Monday, 28 August 2017

Regarding Manual Scavenging and Ragpicking

Although it has been seventy years since we have achieved independence from Colonial rule, we still have not managed to break free of some of the practices that existed then. Manual scavenging, manual removal of night-soil, and manual cleaning of sewer lines take place in many parts of our country even today. As students of English, we have even read a lesson titled Lost Spring by Anees Jung in grade twelve which describes besides other things, Saheb e Alam, a rag-picker scrounging in garbage bins for something that might be of use. Rag-pickers like Saheb look for gold which might be a ten Rupee note. While rag picking might be something akin to opening boxes of gifts that have been gift wrapped, one side of rag-picking is that it is hazardous since it exposes rag pickers to diseases, toxic contamination, and perhaps even the stink of garbage.
Manual scavenging is an unfortunate task involving the manual removal of untreated human waste from toilets that have no sewer lines. There used to be time when toilets were located on the upper floor would have a pipe through which the excreta would drop into a shallow chamber at the street level. The manual scavenger would visit twice or thrice a day and remove the offal. Often the offal would be carried in an iron container on top of the head. Today, manual scavenging is on the wane, especially in relatively more developed towns and cities. The clarion call for a clean India along with better sanitation and  hygiene has had its impact on the scourge of manual scavenging.
Doing away with the stigma of caste, proving scavengers with employment opportunities, empowering them and perhaps making them custodians of the recycling industry could perhaps open better avenues for them, and in the process give a boost to the country's economy.
Talk of rag picking and one will often find children and adults going through garbage dumps looking for stuff they can sell to the neighbourhood 'Kabadiwalla' or recycle goods merchant. Manual scavengers are often on the look out for plastics and scrap metals that that can be recycled. Cardboard, waste paper, glass bottles, are like gold for the people who have made scavenging their bread and butter. 
Somehow it seems we are to blame for the custom of manual scavenging in the world's largest Democracy for the main reason that honest and sincere segregation of waste does not take place at home! The segregation of biodegradable waste from non biodegradable, segregation of toxic waste and e-waste from other waste might help mitigate manual scavenging. Unfortunately, poverty and superstition are also major causes for manual scavenging. Casteism and the socio-economic divide the exists between manual scavengers and mainstream communities is so great that one wonders if we can ever treat them with dignity!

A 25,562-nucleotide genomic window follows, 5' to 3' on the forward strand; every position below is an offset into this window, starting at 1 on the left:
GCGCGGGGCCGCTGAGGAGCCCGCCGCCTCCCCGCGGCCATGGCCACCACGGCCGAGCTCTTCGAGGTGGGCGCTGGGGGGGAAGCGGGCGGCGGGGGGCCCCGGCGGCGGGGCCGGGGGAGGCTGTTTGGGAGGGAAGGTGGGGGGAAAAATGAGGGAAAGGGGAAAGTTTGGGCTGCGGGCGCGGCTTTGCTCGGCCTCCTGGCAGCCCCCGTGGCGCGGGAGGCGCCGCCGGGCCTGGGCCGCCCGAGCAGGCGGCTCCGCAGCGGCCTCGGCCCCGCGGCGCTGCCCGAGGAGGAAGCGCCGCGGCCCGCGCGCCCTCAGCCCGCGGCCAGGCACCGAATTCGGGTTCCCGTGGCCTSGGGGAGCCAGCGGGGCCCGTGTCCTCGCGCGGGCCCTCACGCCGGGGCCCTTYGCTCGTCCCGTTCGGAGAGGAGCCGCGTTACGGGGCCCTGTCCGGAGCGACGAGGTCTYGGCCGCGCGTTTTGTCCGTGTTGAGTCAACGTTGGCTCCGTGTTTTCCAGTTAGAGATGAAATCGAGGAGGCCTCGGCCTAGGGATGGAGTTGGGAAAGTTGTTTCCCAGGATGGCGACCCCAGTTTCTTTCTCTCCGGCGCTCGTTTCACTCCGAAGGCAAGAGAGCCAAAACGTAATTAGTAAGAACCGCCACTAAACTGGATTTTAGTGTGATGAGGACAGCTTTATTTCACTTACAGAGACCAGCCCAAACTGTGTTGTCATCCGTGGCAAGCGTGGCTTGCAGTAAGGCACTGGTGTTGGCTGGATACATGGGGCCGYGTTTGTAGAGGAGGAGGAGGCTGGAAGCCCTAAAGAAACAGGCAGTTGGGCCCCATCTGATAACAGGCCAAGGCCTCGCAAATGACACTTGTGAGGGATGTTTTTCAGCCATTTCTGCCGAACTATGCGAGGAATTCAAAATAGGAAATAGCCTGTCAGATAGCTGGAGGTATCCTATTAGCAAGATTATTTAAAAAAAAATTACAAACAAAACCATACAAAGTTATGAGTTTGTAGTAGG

The Government of  India 'Employment of Manual Scavenging and Construction of Dry Latrine (Prohibition) Act 1993 specifically prohibits the engagement or employment of persons for manually carrying human excreta, and further possible maintenance and construction of dry latrines. Unfortunately, the manual cleaning of sewers continues to this day. People enter sewer pipelines and chambers to manually remove blockages. A few of them never return alive! These people enter the sewer pipes and chambers without safety gear, let alone disinfectants or even medical treatment. The protection they have from the foul smell or the ugliness of he sewage is to consume some alcohol to kill their sense of smell and perhaps numb them to the menial task they are doing. Laws are made only to be broken, the reality is that manual scavenging is taking place even today.It is still to be seen the the metros and swanky cities that have sprung up all over the cities! We might drive flashy cars, flaunt expensive phones, but when it comes to unblocking our sewers, we turn to the sewer expert to do our dirty work for us! We have as yet to upgrade to modern equipment for unclogging our sewers. We have got around to calling Manual Scavengers as Sanitation workers and turn a blind eye when we see them entering a manhole. Well, I guess as long as we have round manhole covers, we we continue to have Manual Scavengers (That is metaphorically of course)!
The fact of the matter is that if we can somehow transform manual scavenging into an organised industry and employ people who did the menial task of scavenging with their hands, then surely we could transform their lives. Recycling is a money-spinning industry in some Western and Scandinavian countries. As they say, nothing sells better than recycled raw material. To do away with the scourge and stigma of manual scavenging, we need to provide people at the grass-root level with proper training on how to handle hazardous waste; we need to provide them with proper equipment, systems, technology and processes for contributing to the recycling industry.

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